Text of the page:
It's almost impossible to grow a company successfully without a strong alignment between sales and marketing. You don't hear any successful CEOs say, "Our marketing is working, but our sales are not." Growth is linked to a healthy interdependence between the two.

Given the paramount importance of sales and marketing alignment, this article will explore several crucial steps marketing leaders can take to build and foster and a positive relationship between the two interrelated functions.

Marketing-Sales SLA

One common approach to sales-marketing alignment is to establish an SLA between the two organizations. Both parties agree to 1) the quantity of leads and/or pipeline to be sourced by marketing each month, 2) the ideal customer profile and the buyer personas to be targeted, and 3) the qualification criteria that must be met for an MQL.

The SLA provides a strong foundation for alignment, but it may not be enough to build the necessary synergy between the two organizations.  

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Learn to think differently about the pipeline

Marketing goals and SLAs often focus on total pipeline and total leads generated, but the sales team looks at the pipeline through a more filtered lens. Sales don’t just want a lot of leads, they want the right leads with the right close dates distributed to the right territories.  

Purchase intent

The sales team doesn't want a high number of “low intent” leads, even if they match the ideal customer profile (ICP). Marketing may be excited because they have sourced 1,000 MQLs year-to-date from ICP accounts. 

However, sales leadership may be less enthusiastic if only 20% of the leads have converted into opportunities.  Sales want qualified leads from buyers in an active purchasing cycle.  To meet the plan, marketing needs to deliver leads that are 1) a match with the ICP, 2) a fit with the product capabilities, and 3) a sponsor who has BANT (budget, authority, need, and timing).

Close dates

Sales doesn't want the close dates for deals in the pipeline to be tightly clustered together.  The CMO may be excited because there are 1,000 marketing-sourced leads in the pipeline. However, the CRO may be less enthusiastic because 800 of the opps are forecasted to close 120-180 days from now.  To hit the growth targets, marketing needs to deliver a healthy mix of deals for this quarter, next quarter, and the quarter after that.

Territory Distribution

Sales doesn't want the pipeline tightly concentrated with a few deals.  It’s too high risk.  For example, the Demand Generation VP may be excited because the Southeast US region has 5X pipeline coverage.  However, the Regional Sales VP is concerned about the quarter because 60% of the pipeline is tied to 3 really big deals.  Mega-deals often slip.  Even if the 3 deals close, it will only benefit a few reps.  Most of the AEs won’t hit quota.  Sales management wants balanced performance across the different reps.  To maximize sales productivity, marketing needs to deliver a healthy mix of deals that are evenly distributed across the different territories.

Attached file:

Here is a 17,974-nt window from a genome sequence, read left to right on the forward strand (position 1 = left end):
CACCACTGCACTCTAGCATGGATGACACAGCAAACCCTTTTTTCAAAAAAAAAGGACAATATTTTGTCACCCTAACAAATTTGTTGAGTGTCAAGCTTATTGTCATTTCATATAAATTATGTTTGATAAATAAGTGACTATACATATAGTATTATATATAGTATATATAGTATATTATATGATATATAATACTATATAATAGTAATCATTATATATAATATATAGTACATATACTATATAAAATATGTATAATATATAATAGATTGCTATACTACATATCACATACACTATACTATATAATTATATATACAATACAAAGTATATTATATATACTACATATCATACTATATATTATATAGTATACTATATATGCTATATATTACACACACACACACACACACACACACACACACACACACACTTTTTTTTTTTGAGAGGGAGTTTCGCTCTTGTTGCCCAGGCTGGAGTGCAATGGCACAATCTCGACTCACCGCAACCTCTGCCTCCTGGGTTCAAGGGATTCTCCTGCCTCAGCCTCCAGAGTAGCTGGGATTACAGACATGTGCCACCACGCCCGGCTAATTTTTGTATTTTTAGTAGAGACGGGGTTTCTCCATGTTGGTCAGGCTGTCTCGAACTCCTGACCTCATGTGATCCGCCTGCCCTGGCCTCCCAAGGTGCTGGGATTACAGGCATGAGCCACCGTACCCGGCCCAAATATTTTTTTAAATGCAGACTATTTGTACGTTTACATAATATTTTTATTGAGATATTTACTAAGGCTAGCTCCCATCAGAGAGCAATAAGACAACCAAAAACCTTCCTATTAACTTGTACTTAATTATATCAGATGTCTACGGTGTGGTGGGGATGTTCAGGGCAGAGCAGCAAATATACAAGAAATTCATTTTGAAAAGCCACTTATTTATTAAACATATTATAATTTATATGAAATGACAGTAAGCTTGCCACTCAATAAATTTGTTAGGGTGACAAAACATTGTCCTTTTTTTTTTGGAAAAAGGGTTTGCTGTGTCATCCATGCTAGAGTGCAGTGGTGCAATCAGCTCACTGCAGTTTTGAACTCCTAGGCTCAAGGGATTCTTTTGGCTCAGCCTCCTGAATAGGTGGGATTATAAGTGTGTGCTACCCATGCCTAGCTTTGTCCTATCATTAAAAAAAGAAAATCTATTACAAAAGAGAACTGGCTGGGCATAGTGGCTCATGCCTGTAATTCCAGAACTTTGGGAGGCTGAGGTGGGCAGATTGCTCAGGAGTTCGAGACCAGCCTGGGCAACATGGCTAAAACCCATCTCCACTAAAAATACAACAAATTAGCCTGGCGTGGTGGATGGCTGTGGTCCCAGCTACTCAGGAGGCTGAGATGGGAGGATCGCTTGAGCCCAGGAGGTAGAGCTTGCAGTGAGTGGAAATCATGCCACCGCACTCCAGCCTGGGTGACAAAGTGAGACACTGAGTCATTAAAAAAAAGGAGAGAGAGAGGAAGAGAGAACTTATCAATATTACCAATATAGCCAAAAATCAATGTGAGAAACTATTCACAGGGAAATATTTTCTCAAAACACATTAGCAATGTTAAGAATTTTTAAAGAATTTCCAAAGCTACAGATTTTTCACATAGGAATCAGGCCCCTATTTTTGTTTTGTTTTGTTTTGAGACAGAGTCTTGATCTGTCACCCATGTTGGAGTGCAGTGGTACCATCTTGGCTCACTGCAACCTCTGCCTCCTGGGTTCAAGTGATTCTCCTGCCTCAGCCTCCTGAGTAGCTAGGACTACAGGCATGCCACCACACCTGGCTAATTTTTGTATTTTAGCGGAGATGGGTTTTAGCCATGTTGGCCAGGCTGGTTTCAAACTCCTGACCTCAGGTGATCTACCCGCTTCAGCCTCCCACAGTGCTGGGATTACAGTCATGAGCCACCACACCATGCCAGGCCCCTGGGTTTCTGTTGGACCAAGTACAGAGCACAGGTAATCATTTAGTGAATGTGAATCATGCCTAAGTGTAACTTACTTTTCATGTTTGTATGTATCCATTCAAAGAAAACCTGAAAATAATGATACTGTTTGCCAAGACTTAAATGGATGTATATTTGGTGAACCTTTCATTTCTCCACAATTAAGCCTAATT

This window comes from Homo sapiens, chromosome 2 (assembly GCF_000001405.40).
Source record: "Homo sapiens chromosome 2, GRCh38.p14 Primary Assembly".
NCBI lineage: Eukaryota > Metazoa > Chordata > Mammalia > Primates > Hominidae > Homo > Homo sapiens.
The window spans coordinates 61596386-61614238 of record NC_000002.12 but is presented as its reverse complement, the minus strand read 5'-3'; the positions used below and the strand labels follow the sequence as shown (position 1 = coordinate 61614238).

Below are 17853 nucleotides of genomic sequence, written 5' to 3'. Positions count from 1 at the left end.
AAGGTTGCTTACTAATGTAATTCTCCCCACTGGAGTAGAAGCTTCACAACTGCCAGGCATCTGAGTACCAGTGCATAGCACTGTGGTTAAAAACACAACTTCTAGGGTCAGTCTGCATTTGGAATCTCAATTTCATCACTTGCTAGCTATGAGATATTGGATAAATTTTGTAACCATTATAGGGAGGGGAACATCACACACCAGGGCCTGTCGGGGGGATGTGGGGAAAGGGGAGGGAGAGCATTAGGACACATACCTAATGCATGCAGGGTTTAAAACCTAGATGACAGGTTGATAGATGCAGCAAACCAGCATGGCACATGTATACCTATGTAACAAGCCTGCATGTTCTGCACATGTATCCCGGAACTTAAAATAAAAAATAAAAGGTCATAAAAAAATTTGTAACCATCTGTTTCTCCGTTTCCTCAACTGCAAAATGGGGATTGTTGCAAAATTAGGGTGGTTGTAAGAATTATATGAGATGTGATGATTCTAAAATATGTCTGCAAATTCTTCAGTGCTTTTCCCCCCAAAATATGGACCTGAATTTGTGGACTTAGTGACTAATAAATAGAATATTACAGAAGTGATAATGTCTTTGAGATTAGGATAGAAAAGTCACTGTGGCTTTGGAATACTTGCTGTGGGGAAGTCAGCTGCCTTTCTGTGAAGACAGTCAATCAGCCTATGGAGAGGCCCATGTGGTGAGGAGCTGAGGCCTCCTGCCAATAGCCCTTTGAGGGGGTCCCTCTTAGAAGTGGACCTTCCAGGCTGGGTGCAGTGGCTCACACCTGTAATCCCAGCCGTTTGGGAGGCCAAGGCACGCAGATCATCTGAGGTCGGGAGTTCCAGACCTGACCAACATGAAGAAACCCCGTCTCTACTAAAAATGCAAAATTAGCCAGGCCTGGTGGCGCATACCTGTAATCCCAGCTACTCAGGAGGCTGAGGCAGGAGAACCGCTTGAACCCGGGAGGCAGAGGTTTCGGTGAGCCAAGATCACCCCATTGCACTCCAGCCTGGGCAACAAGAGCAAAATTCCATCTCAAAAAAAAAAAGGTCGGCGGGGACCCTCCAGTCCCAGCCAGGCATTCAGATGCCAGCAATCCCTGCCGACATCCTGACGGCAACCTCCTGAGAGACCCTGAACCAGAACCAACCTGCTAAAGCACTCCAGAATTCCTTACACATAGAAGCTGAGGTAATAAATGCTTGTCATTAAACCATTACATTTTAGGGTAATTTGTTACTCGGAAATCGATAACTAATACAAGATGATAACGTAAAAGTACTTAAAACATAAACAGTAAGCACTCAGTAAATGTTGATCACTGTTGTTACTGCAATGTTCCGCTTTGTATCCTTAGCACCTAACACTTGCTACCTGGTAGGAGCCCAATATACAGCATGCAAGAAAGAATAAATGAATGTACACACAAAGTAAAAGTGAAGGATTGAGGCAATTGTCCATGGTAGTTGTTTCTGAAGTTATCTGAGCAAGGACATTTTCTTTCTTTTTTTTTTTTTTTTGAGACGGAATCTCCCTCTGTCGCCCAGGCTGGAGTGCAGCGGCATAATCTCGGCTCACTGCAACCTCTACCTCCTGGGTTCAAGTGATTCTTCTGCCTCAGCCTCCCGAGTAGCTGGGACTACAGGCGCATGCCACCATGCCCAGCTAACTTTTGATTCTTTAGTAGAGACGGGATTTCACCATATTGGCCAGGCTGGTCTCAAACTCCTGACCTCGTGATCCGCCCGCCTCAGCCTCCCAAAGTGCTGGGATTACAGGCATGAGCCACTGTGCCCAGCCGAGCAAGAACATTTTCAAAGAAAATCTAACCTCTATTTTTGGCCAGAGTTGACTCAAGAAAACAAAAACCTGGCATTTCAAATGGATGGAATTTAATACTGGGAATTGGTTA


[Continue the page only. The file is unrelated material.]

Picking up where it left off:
Learn to see the pipeline through the eyes of a sales manager

Marketing needs to run the weekly demand generation call like the sales team runs its weekly forecasting call.  Look at the pipeline for each territory from the lens of a sales leader. "EMEA has $5M in new pipeline over the past 90 days, but $4M has gone to DACH and very little in the other regions." "The US Northeast region has 5X coverage for the current quarter, but only 0.5X coverage for next quarter."  If you can identify issues before sales management, you can be proactive and take corrective actions before the pipeline gaps are escalated to the CRO.

Understand how the sales team operates

Before you can adopt the pipeline management practices outlined above, you need to develop a baseline understanding of how the sales team works. Demand generation leaders should know:

  • Structure — How is sales organized?  What are the different territories?  Who are the leaders of each?  What accounts are assigned to each?
  • Goals — What are the booking targets for this quarter and the next? What is each individual account executive expected to contribute in terms of quota? How does the compensation plan work? 
  • Performance — How did sales perform last quarter against their targets?  Which territories were above or below?  Which reps have closed the most deals?  Which hasn't closed any?

When sales and marketing are not aligned the whole go-to-market rhythm is out of sync. Sooner or later the CEO will get involved to help "fix it."  The outcome might be weekly sessions scheduled between the CRO, the CMO, and an outside coach.  Even worse, the go-to-market organization might be consolidated into a single team, which usually means marketing moves under the CRO.  You don't want to let it get to that point.  Take a more proactive approach to getting aligned.

A little about me

Steve has led marketing and product management teams at six different SaaS and cloud providers, including several that experienced hypergrowth, filed IPOs, and reached billion-dollar valuations.  He is currently the Chief Marketing Officer at Ordway, where he is responsible for the growth strategy, demand generation, and brand development programs designed to expand the company’s market share in the SaaS, cloud, fintech, AI, and IoT segments.  Steve is also an ambassador for CMO Alliance and a Customer Advisory Board Member for the SaaS Alliance.